As the progress of a Covid vaccine advances, I'm hopeful that by this time next year the world will be very different from what it is like today. I wish you all the best health - physically and mentally during these times. Reach out to loved ones as safely as possible - not only for your well-being but theirs as well. We all need one another, perhaps more now than ever. 

Tuesday, October 13, 2020

FAP and a Feeding Tube

life with a feeding tube



This is a Guest Post with Jeni LeeAnn

I grew up knowing I had a 50/50 chance of having Familial Adenomatous Polyposis (FAP). My dad found out he had FAP just before I was born. His mother had FAP and all she knew growing up was that there was some family digestive disease that was killing some family members. She would up dying at 51 years old from complications of a Desmoid tumor when I was age 6.

My story is a little more complex because I was born with no nasal passages and had many surgeries before I could even remember. I do remember spending a lot of time in the hospital and doctor offices as a child. I was always preparing for a surgery or recovering from one.

When I turned 16 we did the typical scopes to see if I had FAP. Sure enough I had FAP. I don't remember being sad or depressed about it. It was just another thing to deal with. I was no stranger to hospitals and surgery, so for me it wasn't a huge deal.

I had my large intestine removed when I was 20 and reconnected to my rectum so I don't have an ostomy. Life for me was pretty normal for the next 10 years, just yearly scopes and whatnot. I felt blessed and had no major issues.

Jeni LeeAnn
That all changed in 2009 when I started to have nausea, bloating, and pain. My doctor at the Cleveland Clinic did all the normal scans to see what was going on. What would follow would be about 10 years of guessing and uncertainty. He would do 7 surgeries to try to find out what was going on. Two surgeries were laparoscopic and 5 were full open surgeries. Finally, we found Desmoid tissue where my stomach and small intestine meet. It is as my doctor puts it "strategically placed for maximum damage", if it were even one inch lower it would not be an issue.

The hardest part of this time was the fact that I felt crazy. Every test and scan he did came back normal. I felt like it was all in my head. I even tried telling myself there wasn't a problem and would force myself to eat. That would only cause more issues such as being sick for a week following forced eating.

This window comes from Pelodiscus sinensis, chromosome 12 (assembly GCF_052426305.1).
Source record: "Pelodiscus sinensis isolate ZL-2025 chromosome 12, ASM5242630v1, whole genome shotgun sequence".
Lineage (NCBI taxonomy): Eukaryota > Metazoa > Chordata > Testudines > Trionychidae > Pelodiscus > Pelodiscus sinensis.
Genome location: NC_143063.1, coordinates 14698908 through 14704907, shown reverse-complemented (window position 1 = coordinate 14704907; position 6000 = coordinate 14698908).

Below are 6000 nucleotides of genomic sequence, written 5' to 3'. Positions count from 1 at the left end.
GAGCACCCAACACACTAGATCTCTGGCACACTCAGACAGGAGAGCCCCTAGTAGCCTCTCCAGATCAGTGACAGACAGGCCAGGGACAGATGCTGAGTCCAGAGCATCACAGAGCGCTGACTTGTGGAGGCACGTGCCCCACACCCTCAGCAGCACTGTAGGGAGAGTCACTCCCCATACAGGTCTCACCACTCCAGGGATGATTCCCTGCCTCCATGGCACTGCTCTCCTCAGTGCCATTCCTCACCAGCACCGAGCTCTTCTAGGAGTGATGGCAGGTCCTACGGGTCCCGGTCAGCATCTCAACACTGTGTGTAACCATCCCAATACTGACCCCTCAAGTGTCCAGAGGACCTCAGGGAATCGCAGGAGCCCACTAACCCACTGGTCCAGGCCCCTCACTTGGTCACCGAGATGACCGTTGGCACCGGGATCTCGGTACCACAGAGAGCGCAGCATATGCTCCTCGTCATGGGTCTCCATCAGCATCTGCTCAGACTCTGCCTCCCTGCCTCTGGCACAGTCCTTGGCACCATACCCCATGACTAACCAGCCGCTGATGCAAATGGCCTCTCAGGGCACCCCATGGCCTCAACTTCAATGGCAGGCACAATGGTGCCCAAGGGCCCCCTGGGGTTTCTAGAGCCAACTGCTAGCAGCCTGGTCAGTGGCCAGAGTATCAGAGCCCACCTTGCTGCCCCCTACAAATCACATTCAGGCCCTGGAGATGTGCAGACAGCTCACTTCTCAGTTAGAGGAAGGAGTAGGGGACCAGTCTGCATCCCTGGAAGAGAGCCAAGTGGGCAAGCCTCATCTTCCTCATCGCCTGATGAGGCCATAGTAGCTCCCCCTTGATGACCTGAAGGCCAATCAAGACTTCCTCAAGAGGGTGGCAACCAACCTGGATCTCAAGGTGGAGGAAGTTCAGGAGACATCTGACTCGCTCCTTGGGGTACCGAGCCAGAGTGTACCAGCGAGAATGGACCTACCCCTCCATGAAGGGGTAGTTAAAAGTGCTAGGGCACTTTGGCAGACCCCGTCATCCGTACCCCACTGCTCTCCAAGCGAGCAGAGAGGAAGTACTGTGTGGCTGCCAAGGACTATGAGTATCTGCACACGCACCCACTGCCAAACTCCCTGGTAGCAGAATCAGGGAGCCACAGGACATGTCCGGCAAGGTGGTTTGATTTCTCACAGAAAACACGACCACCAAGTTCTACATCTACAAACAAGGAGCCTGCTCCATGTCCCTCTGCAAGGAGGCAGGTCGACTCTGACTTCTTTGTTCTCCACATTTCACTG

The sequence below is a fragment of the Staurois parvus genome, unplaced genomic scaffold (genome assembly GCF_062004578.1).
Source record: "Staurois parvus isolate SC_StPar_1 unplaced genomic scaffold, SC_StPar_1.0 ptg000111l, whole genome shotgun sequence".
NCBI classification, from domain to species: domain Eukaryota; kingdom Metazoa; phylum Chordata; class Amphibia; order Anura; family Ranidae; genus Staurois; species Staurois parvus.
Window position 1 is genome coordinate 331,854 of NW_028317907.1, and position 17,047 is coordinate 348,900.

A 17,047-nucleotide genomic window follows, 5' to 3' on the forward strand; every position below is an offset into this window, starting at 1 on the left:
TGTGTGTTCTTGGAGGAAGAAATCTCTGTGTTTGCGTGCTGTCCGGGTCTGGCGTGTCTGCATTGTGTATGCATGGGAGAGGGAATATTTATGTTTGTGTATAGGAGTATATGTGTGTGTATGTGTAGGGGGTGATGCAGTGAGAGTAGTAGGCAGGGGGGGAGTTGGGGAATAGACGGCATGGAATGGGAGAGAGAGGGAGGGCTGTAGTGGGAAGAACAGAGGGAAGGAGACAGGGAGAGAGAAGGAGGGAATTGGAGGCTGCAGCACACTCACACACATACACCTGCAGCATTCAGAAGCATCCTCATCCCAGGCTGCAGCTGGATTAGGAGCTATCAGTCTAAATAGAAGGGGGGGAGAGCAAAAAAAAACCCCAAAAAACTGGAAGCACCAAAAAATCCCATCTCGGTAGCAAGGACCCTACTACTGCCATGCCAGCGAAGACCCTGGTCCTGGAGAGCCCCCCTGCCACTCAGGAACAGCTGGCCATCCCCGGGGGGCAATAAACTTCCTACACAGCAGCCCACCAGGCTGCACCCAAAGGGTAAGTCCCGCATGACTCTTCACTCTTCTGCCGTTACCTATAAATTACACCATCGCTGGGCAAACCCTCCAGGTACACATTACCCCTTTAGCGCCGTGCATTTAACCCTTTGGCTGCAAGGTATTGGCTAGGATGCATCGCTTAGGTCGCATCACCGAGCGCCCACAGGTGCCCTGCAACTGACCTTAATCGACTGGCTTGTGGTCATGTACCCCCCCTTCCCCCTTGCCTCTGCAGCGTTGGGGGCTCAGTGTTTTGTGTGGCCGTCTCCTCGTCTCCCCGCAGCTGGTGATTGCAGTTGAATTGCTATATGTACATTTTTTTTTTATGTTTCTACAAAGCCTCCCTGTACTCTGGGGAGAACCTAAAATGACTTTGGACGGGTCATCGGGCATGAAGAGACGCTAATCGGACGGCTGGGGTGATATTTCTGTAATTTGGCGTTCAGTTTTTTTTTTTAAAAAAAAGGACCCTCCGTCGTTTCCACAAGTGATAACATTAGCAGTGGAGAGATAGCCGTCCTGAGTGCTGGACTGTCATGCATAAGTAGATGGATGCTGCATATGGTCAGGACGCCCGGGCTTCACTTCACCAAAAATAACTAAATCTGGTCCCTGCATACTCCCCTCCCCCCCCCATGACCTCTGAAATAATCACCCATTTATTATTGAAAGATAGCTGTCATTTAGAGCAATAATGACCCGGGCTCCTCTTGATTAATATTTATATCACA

I was incredibly blessed by my doctor, he trusted me and knew what I was was the way it was. He never once said "sorry, I don't see anything on the scans so I can't do anything for you". He always said "I know something is wrong, we just don't know what it is yet". I know if I had many other doctors, they would have given up on me. I am beyond thankful for my doctor, who kept fighting for me.

The last 5 years have been a series of surgeries to put mesh around the Desmoid tissue and keep it at bay. This sadly, only gave me three weeks of freedom for my symptoms and would have a three month recovery due to the amount of surgeries. This seemed like a very high price for only three weeks of freedom. Then things progressively got worse to the point where after my last surgery in December 2019, I was loosing half a pound every day. I just was not able to eat or drink enough. It became mentally exhausting. So we decided to try a feeding tube. In March 2020, I had my Jejunostomy feeding tube (J-tube) placed.

Now, July 2020, I have had my feeding tube for almost 5 months and it has not been without complications. I had issues with granulation tissue as my body was healing from the surgery. The feeding tube had to be placed a second time which created a second hole. Due to Covid19, my doctor didn't want to risk infection due to any leaks from ingesting food or drink so I was nothing by mouth for three weeks until the hole was healed.